Service in a Time of Rapid Change Series: Supply – The Long Pole in the Tent

Jon Katz, Vice President Business Development and Channels, National Industries for the Blind

– Written by Elizabeth Farquhar for the Center for Services Leadership

Emergency response is nothing new to National Industries for the Blind (NIB).

NIB, the nation’s largest employment resource for those who are blind, provides work to 6,000 people who are blind, including many veterans. It is one of the three central nonprofit agencies designated to administer the U.S. AbilityOne® Program. Jon Katz is vice president of business development, channel management and retail for NIB and serves on the Center for Services Leadership board. He explains this means the government is required by law to purchase from an AbilityOne agency if that agency produces goods or services the government needs. 

Delivering during normal times requires highly sophisticated supply chains, Katz explains, but the mandate also extends to periods of disruption, such as war and natural disasters. When the military fights, a hurricane strikes or a river system rises above its banks, NIB must ramp up quickly while maintaining its balance so that it can fulfill the needs of its other customers.

With its extensive experience operating in times of uncertainty, including previous national emergencies, NIB appears distinctly prepared for COVID-19. But this latest virus is posing more and different issues than past crises.

“Like other American manufacturers, we were not immune to the challenges of this unprecedented crisis,” Katz says. The COVID-19 difference is that the exponentially high demand is focused on the same finished goods, and delivery times are dramatically shortened. “Customers want more, and they want it now,” he says. As a result, producers are locked in a similarly competitive position as they struggle to acquire the necessary raw materials.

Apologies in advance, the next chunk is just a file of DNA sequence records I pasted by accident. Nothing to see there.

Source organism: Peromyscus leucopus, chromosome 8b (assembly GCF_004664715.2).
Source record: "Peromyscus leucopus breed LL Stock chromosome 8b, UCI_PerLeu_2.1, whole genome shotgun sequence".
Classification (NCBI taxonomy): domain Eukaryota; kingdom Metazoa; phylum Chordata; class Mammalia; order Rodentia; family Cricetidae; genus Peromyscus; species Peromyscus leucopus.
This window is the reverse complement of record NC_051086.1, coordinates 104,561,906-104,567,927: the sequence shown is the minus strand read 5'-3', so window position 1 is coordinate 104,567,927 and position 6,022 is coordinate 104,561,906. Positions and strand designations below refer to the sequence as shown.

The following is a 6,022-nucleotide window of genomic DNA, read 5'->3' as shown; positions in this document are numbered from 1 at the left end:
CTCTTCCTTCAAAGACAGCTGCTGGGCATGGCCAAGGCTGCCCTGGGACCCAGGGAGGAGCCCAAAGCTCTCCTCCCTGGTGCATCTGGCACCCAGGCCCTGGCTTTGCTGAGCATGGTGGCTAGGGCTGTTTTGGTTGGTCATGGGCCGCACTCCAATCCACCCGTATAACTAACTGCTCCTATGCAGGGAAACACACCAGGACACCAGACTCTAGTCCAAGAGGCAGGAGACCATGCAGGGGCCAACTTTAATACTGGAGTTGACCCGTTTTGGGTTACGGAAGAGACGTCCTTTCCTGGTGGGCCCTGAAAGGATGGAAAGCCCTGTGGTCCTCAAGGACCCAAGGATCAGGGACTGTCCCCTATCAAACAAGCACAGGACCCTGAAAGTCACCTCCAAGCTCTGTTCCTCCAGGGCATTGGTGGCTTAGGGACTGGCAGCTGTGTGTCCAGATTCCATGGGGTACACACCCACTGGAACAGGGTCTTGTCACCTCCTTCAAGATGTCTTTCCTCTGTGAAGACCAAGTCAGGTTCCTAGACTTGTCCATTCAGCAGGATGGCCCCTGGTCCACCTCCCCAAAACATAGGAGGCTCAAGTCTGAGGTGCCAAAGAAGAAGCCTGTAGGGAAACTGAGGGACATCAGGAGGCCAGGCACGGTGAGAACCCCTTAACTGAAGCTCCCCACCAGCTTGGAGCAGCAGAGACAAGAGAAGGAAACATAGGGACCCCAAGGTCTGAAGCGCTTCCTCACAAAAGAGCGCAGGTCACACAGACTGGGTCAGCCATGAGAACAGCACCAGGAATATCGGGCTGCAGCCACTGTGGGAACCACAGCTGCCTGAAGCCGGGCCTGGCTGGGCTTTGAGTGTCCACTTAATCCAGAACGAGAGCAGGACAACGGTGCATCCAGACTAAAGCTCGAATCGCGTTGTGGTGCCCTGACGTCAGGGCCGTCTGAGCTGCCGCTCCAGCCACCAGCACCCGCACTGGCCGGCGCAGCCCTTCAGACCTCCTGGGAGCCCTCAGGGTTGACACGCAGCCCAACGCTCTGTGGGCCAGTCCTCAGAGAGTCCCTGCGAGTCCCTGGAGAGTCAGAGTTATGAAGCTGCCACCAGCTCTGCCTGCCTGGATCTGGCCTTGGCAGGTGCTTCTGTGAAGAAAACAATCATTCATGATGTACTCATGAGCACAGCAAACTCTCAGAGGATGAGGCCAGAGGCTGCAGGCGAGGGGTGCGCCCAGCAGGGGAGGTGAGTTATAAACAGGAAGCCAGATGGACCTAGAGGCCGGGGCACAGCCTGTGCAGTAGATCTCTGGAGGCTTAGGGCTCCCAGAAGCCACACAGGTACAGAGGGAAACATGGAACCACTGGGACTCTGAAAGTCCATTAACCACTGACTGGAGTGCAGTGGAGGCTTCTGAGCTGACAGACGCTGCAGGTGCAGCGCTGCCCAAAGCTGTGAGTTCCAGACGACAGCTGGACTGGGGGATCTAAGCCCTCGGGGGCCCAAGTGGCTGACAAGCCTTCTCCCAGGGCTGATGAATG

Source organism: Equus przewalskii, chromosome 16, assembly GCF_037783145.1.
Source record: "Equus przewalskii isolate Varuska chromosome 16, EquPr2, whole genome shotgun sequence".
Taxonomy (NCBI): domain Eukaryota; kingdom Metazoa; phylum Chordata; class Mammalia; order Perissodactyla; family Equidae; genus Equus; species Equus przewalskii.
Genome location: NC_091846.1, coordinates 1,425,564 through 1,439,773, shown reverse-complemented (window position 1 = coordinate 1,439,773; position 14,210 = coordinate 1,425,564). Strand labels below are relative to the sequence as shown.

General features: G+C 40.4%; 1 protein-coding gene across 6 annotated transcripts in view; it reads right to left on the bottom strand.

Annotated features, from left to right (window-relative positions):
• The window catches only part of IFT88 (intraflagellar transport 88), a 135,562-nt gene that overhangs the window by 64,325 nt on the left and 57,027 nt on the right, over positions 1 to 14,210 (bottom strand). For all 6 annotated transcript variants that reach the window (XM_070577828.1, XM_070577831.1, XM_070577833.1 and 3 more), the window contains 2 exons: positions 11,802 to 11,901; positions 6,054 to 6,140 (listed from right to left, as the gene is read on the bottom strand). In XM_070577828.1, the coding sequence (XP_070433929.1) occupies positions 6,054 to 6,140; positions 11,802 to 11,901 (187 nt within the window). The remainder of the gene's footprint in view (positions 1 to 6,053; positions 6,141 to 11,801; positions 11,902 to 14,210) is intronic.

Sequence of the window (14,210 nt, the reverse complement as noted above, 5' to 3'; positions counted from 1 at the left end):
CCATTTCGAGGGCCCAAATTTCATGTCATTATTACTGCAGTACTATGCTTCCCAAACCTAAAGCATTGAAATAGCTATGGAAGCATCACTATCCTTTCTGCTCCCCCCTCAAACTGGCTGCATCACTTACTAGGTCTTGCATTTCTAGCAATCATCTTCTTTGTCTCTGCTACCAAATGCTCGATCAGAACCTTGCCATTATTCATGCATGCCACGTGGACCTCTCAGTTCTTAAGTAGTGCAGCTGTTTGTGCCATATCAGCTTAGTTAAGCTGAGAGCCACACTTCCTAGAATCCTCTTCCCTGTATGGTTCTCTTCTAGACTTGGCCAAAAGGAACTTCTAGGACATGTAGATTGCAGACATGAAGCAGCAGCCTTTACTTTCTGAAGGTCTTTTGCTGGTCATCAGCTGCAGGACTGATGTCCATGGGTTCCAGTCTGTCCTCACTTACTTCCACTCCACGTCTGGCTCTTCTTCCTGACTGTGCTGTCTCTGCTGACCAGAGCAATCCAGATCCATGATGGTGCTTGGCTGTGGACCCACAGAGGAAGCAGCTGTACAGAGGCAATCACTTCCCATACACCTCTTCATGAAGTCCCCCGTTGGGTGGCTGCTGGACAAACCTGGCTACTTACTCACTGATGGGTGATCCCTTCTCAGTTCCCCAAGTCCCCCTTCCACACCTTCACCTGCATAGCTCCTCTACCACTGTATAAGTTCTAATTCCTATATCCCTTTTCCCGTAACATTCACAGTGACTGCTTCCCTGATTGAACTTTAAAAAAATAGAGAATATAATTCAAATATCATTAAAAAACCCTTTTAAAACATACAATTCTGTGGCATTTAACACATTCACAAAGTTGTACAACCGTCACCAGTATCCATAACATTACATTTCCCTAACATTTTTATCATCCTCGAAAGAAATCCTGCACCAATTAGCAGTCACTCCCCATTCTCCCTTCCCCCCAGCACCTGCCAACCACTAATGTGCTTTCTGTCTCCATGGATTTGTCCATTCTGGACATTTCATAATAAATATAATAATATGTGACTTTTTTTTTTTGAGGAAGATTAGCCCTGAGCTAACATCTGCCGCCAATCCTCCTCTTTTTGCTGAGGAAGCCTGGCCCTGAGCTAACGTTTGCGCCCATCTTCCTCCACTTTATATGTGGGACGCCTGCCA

NIB agencies are flexing to meet the challenge. Like other businesses they have added shifts, extended hours, augmented production lines and equipment and hired more employees. But NIB has had to grapple with other challenges unique to its employee base. Interruptions in public transportation, for example, are especially difficult for those who cannot see and for whom driving is not an option. Layered on top of it all is the need to stop work frequently to deep clean.

NIB agencies are stepping up by shifting focus to markets where the need is greatest. Katz explains that many of the agencies are specialized, but they’ve been able to adapt operationally because of their skills, equipment and local business partnerships. An agency in Binghamton, N.Y. is partnering with a local plastics supplier to make face shields. An agency in San Antonio, Texas has deployed its expert sewers to make thousands of facemasks a week. A Milwaukee, Wis., agency that makes construction kits for the U.S. Army has altered the kits for the National Guard to use in building temporary hospitals. An Orlando call center is now helping to handle Florida’s unemployment claims.

“Communication and transparency are key operating principles in any crisis situation,” Katz says. “It helps organizations maintain trust with its employees, business partners, customers and other stakeholders.”

But securing supplies of raw materials has been the most intractable problem, Katz reports, exposing the risks inherent in global supply chains. Certain supplies and manufacturing should come back onshore, he says.

“The most limiting factor has been the supply of raw materials,” he says. “We found out that in most cases, agencies had the ability to handle the surge, but what we don’t have is that ready access to raw materials. We’re competing with large companies for those materials. It’s the long pole in the tent.”


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